Update: Google's prepared testimony (PDF) | Amazon's prepared remarks
Google welcomes legislation that would expand the rights it would obtain under the Google Books Settlement to all players, House Judiciary Chairman John Conyers announced at the start of committee hearings on the settlement. Watch the hearings (Real).
The Google Books Settlement represents the greatest benefit to publishing since the Gutenberg press. My concern is that Google would have exclusive rights to orphan works. But this can be fixed by legislation. And I have indications from Google that they would support this.
That statement gives fair notice that the Committee will actually do something -- pass the legislation that would remove most of the antitrust concerns the settlement raises. Or at least whatever legislation Google, Microsoft and Amazon can agree on.
In her opening statment, Silicon Valley Rep. Zoe Lofgren said this:
The future of literacy depends on how we get right digitizing material. We wouldn't be here if the Congress had dealt with the orphan works problem. Potentially the majority of all written works are unavailable to the public. That's a problem. We worked hard on passing legislation and we failed.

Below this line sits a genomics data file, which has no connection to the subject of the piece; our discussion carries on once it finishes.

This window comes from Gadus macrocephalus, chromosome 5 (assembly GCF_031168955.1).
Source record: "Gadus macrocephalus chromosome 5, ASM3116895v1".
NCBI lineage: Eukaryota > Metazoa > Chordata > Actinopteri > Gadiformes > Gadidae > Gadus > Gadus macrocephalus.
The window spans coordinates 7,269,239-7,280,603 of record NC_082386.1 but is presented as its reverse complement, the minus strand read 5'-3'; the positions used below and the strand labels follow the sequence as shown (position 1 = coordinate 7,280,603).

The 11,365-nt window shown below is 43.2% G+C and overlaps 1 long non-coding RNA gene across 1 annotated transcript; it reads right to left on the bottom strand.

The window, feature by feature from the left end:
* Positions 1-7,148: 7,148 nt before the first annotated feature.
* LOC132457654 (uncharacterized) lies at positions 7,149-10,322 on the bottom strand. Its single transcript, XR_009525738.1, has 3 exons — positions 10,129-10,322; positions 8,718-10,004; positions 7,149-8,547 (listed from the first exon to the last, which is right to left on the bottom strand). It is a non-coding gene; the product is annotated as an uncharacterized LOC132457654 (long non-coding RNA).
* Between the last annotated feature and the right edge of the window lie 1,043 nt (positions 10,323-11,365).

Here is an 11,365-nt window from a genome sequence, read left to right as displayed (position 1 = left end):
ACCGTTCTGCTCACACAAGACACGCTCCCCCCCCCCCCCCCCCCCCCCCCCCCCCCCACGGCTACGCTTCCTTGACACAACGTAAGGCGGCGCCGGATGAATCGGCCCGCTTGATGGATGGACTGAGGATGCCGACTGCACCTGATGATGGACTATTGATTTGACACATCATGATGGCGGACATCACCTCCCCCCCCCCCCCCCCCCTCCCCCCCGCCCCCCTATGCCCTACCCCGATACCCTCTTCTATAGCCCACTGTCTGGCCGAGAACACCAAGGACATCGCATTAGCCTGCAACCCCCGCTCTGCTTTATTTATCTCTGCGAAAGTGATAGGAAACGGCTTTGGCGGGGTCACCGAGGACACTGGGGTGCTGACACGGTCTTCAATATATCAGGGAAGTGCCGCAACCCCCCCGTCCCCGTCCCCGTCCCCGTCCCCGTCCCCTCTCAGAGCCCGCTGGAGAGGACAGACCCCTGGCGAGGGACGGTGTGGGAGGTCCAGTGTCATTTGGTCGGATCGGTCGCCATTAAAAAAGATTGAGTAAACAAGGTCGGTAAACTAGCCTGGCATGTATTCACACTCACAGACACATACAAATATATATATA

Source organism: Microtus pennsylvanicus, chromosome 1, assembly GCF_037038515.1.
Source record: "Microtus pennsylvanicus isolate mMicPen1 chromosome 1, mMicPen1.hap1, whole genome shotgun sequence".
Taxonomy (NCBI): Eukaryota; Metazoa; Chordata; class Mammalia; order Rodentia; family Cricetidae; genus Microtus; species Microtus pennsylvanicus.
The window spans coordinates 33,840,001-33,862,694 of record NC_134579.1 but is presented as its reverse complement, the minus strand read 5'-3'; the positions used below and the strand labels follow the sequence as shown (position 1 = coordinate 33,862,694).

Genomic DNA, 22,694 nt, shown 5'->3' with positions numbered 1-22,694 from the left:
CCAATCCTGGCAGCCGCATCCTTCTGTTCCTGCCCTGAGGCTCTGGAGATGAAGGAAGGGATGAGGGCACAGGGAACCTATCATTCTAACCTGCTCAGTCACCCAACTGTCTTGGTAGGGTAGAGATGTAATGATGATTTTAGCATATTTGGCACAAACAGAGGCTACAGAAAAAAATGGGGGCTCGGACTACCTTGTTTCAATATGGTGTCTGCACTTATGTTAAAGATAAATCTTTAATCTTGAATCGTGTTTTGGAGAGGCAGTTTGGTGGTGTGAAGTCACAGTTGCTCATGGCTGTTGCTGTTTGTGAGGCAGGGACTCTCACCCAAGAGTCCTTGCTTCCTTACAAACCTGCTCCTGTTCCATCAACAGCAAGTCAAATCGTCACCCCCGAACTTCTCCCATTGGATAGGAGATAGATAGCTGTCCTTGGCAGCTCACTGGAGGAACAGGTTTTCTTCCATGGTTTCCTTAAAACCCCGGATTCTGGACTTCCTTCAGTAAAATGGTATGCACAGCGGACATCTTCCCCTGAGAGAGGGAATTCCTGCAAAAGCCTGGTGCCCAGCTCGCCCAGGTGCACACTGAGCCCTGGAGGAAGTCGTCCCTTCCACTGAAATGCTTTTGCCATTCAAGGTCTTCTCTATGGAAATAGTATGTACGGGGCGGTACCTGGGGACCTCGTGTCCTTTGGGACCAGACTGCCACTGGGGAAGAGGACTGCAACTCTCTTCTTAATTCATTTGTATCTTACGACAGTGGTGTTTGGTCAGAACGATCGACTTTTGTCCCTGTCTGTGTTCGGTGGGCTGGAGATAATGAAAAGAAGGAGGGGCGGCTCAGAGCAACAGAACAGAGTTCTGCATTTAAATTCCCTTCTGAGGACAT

We're here today because somebody in the private sector decided to seek forgiveness instead of permission. I'm mindful that there are competitors who seek a business advantage out of a dispute. We need to separate out business squabbling from legal issues.
She also took the opportunity to lambaste the Copyright Office for delivering testimony late. "It's just scandalous really; outrageous," she said.
Ranking minority member Lamar Smith gave a balanced recitation of the benefits and criticism.
After the opening comments, the committee heard five-minute statements from the witnesses.